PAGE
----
Before heading home after yet another HA meeting, Lora and I went for a walk. Out of the blue, she asked me where I had learned to hug so well. She knew how I hugged because we had exchanged hugs after various functions. The question wasn’t as risky coming from a woman at Quest. She continued, “You know, I find you attractive, even macho.” I felt she unduly exaggerated the assessment of my masculine presentation, but in typical Quest form, I tried to stay in the moment. I said little other than affirm her appreciation of my manliness, hoping it would boost her comfort with an attraction to men—which was her goal.
Privately, I tried to receive her comment “by faith” as an affirmation of my masculinity and evidence that some aspect of my heterosexuality was emerging. I always tried to read such interactions with women as evidence of growth, but my journal contained evidence to the contrary. Often, after such an interaction I would write, “I pretend I am attracted to women, but it never feels genuine. I don’t want to be intimate with a woman nor her with me.”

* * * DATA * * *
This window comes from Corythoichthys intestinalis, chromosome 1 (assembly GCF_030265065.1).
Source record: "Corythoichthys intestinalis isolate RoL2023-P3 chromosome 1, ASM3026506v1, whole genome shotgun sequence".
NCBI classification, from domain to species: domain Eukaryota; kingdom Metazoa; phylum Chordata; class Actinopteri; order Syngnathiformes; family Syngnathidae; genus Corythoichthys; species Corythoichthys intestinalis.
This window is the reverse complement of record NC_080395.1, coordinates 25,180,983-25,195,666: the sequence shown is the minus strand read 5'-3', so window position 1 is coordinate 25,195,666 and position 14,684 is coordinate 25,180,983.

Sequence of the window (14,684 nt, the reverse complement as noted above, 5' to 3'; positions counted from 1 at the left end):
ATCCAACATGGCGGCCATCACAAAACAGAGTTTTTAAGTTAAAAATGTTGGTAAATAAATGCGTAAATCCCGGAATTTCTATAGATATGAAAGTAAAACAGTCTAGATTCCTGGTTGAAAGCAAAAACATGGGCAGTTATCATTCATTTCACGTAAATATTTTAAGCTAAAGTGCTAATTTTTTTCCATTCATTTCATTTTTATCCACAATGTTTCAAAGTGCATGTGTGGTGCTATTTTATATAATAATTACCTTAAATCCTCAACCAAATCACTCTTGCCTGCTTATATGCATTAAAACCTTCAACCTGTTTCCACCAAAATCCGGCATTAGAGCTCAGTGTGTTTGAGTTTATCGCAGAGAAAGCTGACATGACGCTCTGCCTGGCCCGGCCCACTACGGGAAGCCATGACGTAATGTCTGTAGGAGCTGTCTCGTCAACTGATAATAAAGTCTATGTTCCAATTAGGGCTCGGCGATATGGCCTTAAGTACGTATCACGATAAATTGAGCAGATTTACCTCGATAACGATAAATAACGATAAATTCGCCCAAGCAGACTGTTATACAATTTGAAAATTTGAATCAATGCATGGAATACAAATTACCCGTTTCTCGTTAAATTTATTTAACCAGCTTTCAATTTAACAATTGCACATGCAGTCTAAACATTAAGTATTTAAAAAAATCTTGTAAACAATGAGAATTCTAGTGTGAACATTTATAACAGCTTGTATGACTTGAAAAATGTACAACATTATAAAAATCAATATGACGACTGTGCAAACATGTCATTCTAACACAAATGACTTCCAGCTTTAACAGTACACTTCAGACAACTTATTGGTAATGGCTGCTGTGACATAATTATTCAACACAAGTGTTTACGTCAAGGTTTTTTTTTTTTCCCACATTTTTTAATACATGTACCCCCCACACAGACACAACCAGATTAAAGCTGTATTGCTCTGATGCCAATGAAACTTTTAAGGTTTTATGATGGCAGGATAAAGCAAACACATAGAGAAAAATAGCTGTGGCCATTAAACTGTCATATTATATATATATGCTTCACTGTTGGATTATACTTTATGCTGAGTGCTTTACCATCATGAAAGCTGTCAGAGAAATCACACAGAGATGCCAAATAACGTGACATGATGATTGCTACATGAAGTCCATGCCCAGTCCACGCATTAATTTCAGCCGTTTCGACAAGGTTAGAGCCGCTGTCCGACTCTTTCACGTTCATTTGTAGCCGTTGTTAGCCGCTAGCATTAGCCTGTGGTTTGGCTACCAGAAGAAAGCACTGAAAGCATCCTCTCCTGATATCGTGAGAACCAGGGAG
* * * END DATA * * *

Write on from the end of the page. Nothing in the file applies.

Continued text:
As I mentioned earlier, I spent several hours per week in formal counseling. Colin frequently returned to the theme of family dynamics—the cause of my orientation was supposedly rooted there, after all. We examined my sexual history—the nature of my attractions, longings, and fantasies. We constantly talked about how to use the gospel to claim my way out of homosexuality and into heterosexuality. Colin’s experience was my model for this transformation. My body image was also a recurring theme.
Anger emerged as a significant issue. I never thought of myself as harboring anger, but it was there. It stemmed from the profoundly disruptive impact dad’s drinking had on the family and my experience of him as a child. There was a thread of powerlessness – learned helplessness – below my anger as well; a deep frustration over not being able to control what was going on around me no matter what I did—argue, cry, or pray. Such distress over intense emotions had led to numbing as my default coping mechanism.